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A Perfect Guest List

As has always been the tradition in the Middle East, it is the families of both the bride and the groom that assign committees within the household to barter the workload of planning the wedding. The parents and the grandparents of the bride and the groom partake in the imperative decision of organising the guest list for the wedding party, a formal and high-ranking social gathering, where most of the guests that arrive may even be strangers to the couple.

However with the advancement of modernity, it has now become an accepted norm for the bride and the groom to interact with their family elders and work upon an agreeable guest list that includes both of their friends and social acquaintances. Bearing this in mind, B&G – Oman has shortlisted the five most important features that go into deciding the ideal and complete wedding guest list.

Talking to family elders
The advent of westernization in the themes and celebrations of Middle Eastern weddings has paved the way for a more flexible approach when it comes to deciding on the guests that are to be invited. This does not in any way lessen the final say the elders of the family have on the guest list that is put together. Close friends, pals from office, and social acquaintances developed through personal channels are the more important invitees for a bride or groom to be. Since this may clash with the guest list the family puts together, it becomes vital for the bride and the groom to put aside some time to talk with their family elders and discuss the allowance of their own personal guests in the list.

Estimating the number of guests
Since large families and strong kinship is very much a part of the Arab culture, anyone even remotely related to the bride or the groom’s family is invited, rendering a guest list of anywhere from 300 to 600 people. Starting with a wide invitee margin is always preferable, making it easier later to handle a sudden increase in the number of people invited. Each family gets to decide one half of the guests, with the bride and the groom including their own personal invitees in the same. Deciding on the number of guests depends on two factors: the accommodating capacity of the venue, and the budget. With mostly affluent wedding finances, classic Middle Eastern weddings are usually housed in lush, spacious ballrooms, with arrangements to house more than a 1000 people.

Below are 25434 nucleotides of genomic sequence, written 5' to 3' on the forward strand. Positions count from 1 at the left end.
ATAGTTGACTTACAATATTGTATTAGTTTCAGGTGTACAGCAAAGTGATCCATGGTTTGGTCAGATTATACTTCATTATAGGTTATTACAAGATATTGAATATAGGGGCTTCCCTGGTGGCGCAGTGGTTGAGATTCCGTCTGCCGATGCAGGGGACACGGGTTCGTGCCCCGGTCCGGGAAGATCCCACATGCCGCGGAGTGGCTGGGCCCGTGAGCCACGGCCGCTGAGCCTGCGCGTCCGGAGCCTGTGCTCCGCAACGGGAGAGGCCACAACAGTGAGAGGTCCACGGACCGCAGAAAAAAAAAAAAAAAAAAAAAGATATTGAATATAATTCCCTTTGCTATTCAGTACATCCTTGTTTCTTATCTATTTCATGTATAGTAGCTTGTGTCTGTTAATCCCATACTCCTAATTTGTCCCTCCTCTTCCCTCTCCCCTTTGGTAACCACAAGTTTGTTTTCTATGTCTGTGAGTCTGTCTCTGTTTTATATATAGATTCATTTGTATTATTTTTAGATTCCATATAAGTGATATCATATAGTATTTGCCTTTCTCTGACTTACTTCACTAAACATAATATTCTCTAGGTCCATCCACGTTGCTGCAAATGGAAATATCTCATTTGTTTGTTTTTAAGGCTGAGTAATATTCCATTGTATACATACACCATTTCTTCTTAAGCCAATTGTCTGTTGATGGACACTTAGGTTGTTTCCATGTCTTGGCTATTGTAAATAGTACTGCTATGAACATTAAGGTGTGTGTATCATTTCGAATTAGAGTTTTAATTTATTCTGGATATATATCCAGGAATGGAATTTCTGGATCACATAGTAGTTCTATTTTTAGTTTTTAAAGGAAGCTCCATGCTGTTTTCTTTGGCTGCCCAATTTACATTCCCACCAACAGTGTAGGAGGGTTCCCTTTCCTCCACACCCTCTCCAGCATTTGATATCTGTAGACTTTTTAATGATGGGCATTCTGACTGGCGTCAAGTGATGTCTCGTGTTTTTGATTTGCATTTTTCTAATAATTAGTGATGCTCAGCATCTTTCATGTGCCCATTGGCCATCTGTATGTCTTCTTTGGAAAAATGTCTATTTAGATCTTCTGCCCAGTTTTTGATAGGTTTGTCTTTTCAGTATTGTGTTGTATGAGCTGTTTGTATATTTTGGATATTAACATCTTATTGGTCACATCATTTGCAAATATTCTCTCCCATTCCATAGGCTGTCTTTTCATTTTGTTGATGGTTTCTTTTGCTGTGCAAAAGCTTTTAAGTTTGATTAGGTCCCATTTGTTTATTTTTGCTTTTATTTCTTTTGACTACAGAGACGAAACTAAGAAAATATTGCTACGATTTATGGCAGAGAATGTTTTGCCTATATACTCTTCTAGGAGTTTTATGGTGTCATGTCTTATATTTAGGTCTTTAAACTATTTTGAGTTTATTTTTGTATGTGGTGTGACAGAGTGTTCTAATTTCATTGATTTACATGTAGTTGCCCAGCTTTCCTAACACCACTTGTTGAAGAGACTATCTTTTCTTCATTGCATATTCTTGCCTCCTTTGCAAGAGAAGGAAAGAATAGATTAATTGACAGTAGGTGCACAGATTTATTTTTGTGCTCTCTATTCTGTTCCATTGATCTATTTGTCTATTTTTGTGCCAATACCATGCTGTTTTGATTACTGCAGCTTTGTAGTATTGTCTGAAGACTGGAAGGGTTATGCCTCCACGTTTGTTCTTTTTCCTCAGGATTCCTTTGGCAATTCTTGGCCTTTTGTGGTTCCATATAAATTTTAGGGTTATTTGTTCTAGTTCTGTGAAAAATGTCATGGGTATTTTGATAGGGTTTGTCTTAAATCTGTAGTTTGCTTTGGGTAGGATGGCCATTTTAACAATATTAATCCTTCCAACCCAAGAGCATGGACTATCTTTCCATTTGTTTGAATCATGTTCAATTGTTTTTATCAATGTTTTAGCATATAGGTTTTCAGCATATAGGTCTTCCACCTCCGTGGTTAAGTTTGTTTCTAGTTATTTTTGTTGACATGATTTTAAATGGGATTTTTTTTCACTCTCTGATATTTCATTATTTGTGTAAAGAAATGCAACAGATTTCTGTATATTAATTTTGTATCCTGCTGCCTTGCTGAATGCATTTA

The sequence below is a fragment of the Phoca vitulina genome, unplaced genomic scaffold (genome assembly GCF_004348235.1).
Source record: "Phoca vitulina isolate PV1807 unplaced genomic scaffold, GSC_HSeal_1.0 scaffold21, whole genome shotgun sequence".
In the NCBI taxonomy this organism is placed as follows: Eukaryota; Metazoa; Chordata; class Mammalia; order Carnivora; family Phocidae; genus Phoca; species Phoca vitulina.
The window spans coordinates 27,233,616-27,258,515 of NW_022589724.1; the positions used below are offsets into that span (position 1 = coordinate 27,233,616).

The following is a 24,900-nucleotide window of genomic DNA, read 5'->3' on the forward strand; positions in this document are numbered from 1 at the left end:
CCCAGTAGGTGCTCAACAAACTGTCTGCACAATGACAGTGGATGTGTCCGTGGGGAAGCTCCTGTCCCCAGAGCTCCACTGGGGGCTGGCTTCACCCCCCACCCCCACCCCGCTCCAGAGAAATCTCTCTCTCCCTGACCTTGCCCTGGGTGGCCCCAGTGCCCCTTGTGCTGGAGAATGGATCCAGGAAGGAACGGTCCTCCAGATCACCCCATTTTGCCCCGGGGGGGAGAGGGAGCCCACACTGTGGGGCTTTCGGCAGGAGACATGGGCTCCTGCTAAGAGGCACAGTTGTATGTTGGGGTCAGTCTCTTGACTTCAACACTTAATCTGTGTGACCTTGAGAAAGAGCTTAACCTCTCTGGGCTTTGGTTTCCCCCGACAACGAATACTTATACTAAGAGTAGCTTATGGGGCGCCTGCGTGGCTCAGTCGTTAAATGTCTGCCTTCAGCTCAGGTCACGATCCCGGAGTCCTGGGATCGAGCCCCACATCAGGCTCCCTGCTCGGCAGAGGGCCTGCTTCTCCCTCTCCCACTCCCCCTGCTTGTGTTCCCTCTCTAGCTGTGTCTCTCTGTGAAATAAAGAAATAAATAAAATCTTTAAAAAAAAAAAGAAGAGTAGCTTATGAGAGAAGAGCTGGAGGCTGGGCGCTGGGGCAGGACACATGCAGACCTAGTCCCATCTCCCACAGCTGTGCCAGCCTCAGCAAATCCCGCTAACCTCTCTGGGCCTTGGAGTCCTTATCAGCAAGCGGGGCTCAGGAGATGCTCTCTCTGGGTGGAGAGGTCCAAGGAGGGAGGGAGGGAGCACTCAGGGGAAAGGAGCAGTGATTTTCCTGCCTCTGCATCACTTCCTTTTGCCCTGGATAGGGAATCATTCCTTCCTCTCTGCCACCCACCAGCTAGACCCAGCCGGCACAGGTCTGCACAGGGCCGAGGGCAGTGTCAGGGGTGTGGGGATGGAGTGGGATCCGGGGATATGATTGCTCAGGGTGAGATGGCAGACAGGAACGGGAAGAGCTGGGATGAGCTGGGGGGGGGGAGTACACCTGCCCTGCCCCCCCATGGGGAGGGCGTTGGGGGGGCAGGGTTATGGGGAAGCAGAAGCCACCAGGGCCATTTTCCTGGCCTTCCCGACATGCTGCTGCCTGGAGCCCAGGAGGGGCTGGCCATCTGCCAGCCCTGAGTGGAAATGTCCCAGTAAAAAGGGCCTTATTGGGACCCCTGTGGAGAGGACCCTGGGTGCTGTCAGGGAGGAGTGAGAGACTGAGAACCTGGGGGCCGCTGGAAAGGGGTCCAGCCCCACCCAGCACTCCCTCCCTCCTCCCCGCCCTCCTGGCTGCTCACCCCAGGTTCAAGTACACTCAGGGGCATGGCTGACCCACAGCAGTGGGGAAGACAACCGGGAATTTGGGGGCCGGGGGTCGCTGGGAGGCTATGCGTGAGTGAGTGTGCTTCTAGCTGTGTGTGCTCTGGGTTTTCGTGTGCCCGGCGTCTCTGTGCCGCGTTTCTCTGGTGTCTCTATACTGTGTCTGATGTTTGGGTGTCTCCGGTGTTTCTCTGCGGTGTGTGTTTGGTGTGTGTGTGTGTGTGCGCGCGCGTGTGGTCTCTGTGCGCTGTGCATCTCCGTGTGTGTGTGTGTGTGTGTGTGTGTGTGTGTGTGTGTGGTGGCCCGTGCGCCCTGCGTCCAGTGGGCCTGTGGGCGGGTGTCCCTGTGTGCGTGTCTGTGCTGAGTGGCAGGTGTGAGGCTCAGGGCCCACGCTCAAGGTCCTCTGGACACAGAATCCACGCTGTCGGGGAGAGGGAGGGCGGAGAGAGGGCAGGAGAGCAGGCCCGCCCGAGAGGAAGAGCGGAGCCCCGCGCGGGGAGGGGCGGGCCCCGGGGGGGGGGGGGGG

Making the perfect guest list
The guest list should be established shortly after the venue and the budget have been decided, especially because factoring the cost per person and the number of invitations needed becomes important. The best way to start is by jotting down the initial run through of guests that have to be invited. Once this draft has been created, it can be broken down into three main categories: the A List that includes all of the family and relatives, and family friends; the B List that includes friends and co-workers of the bride and the groom; and the C List that includes far off residing relatives/family friends, or people who aren’t sure to be able to make it to the wedding. This method is highly resourceful, and eliminates the risk and embarrassment of forgetting someone.

Children have always been a part of weddings in the Arab culture, with no hint of exclusion in the celebrations. Keeping in mind the added responsibility of managing this younger audience, modern wedding families usually prefer a child-friendly environment, with a few entertaining diversions in a separate area to occupy the kids’ time. Having children screaming during the event or pulling at the centrepiece during the reception can be a nightmare, so deciding on a children’s area or space at the wedding (along with a chaperone, if needed) can prove to be a suave and welcome relief from the stress of looking after the teenyboppers contingent.

Finalising the guest list 
After the compiling has been done, a master check helps in pointing out the loopholes and empty spaces in the guest list, that can be either omitted, thus cutting down on finances, or that can be replaced with newer guests or ones that have been mistakenly forgotten. A final look over is essential in ensuring that the guest list is complete, and inclusive of guests of both the families and the bride and the groom. This guarantees ease in the sending out of the invitations, and ultimately having the perfect audience at the wedding celebration.


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